The concept was detailed in a new Apple patent application published this week, and discovered by AppleInsider. Entitled "Invisible Light Transmission Via a Display Assembly," it describes how a smaller display might transmit an invisible image that would be machine readable.
In the filing, Apple notes that a small device, like an iPhone, could include multiple display assemblies. While one display could present visual data that a user can see, another display embedded beneath it could transmit information invisible to the human eye.
This could also be accomplished in a single display by having pixels that quickly alternate between visible and invisible information. By utilizing the refresh rate of the display, the panel could simultaneously show both images on one display.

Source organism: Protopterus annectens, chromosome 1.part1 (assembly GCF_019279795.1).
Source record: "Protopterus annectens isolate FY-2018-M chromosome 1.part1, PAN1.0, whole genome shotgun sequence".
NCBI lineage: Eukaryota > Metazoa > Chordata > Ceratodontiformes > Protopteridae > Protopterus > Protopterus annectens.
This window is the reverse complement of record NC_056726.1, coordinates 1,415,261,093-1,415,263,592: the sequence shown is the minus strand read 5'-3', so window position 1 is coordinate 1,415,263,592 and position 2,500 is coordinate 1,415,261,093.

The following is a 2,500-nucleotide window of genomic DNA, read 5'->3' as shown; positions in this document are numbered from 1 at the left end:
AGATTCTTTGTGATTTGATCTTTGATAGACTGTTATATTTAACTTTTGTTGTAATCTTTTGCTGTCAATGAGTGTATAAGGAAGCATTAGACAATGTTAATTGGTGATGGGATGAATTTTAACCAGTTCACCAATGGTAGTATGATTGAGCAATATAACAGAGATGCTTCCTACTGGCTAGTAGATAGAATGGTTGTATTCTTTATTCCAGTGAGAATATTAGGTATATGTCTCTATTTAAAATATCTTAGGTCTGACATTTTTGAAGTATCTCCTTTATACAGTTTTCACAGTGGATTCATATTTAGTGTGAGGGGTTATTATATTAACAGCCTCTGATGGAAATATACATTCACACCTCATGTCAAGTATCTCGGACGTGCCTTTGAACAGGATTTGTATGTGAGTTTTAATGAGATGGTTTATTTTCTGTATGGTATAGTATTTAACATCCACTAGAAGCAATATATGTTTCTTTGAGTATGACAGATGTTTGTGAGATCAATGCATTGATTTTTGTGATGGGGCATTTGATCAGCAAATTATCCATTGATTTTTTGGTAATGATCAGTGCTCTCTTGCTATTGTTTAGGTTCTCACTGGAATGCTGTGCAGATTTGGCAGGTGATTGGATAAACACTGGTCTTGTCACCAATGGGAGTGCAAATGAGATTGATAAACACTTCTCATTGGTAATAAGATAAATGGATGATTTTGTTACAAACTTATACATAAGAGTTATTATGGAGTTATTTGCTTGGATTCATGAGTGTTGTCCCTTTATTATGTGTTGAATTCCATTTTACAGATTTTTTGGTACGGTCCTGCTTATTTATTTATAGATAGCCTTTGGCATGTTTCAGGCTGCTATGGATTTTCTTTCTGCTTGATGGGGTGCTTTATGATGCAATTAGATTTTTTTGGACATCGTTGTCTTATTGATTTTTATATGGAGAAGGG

Apple's proposed invention notes that this technology could be used to display information that would be meaningless to the human eye, such as a barcode or QR code. Doing this would allow an application to present information that is relevant to the user, while the hidden code could still be scanned at a check-out counter or kiosk.
In another potential use, Apple notes that "invisible light" could be used to help illuminate a user's face or surroundings. Doing this could enable features such as facial recognition in a dimly lit room, without needing to increase the brightness of the visible display.
The concept is detailed in a a patent application filed by Apple in November of 2013, and published this week by the U.S. Patent and Trademark Office. It is credited to inventors Brian Shadle, Ehsan Farkhondeh, and Shin John Choi.